Saturday, August 23, 2014

A Week for Words

Two articles caught my eye in one week: one horrified this word nerd; the other made me smile.  The first one came across in my daily updates from Time magazine. I don’t know how I started getting these updates, but they are a quick shot of daily news.  True, once upon a time, I subscribed to Time, but during the last election cycle, I decided I couldn’t take it anymore and discontinued the subscription I’d had since college.  But…I digress. 

Wouldn’t this catch your eye?  Oxford Dictionaries Adds ‘Hot Mess,’ ‘Side Boob,’ ‘Throw Shade’? OK, so I’d heard hot mess, wasn’t quite sure what it meant, but at least I’d heard it. Most of the others were news to me. Since I use instant messaging all day long at work, I liked these abbreviations:
  • YOLO—You only live once
  • WDYT—What do you think?
  • SMH—Shaking my head
  • ICYMI—In case you missed it 

On the other hand, I can’t imagine saying “cray” instead of “crazy” or “adorbs” instead of “adorable.”  What’s the point? Perhaps it takes too much energy to say a-dor-a-ble.  After all, four syllables is a mouthful. A few of the new words are just plain icky.  And, yes, “icky” is in the dictionary.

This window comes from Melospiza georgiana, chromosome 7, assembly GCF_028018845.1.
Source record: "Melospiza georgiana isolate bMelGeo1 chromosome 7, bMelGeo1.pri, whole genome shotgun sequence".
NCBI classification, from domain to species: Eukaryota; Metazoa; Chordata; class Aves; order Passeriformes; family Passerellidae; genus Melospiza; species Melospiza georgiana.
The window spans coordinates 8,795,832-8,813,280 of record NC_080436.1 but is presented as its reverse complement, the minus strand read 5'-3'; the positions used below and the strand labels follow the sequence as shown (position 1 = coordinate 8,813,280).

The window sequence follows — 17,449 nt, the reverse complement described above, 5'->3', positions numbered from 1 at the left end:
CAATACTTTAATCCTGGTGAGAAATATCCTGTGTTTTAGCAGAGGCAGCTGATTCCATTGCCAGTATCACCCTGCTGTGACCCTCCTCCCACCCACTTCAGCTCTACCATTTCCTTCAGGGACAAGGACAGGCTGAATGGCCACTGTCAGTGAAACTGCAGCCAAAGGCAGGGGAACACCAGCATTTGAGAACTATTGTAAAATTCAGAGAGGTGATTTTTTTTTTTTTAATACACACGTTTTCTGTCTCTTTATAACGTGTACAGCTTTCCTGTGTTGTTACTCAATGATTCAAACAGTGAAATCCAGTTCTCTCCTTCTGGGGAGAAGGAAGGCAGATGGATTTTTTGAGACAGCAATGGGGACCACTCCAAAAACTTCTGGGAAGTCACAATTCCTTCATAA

As for hot mess, I smiled to myself when I had coffee with a colleague this week who described a project as a hot mess.  And, I LOL when I read the definition of mansplain (v.): (of a man) explain something to someone, typically a woman, in a manner regarded as condescending or patronizing.  I’m betting there are some ladies out there laughing with me.

The second article in the Saturday WSJ was much more to my liking. 'Qajaq' Floats Into Scrabble Dictionary alerted me to the fact that 5,000 new words have been added to the Official Scrabble Players Dictionary.  Like me, my fellow word nerds may not know what a “qajaq” is, but likely know that it’s a palindrome. I don’t play Scrabble all that often anymore, but I’m hopelessly addicted to Words with Friends, so I’d get a kick out of a new Scrabble dictionary.  The same rules apply in WWF as in Scrabble:  you can’t use the dictionary while playing.  It’s fun, though, just to scan the dictionary from time to time to find words that start with “q” and don’t need a “u”, for example.  Is there now any doubt in your mind that I’m a word nerd?

In true word nerd fashion, I also discovered a new word game last week—SeeWord.  It was mentioned in another of my daily emails as a game that would keep your mind sharp.  I am also now addicted to it. It’s described as “... an addicting new word game in which players can score points by moving around lettered tiles on the 6x6 grid-style game board, in order to spell words.”

In the scheme of things, I’m pretty sure there are worse things in life to be addicted to.  (And, for my grammar geek readers--yes, I’m aware I just ended a sentence with a preposition!)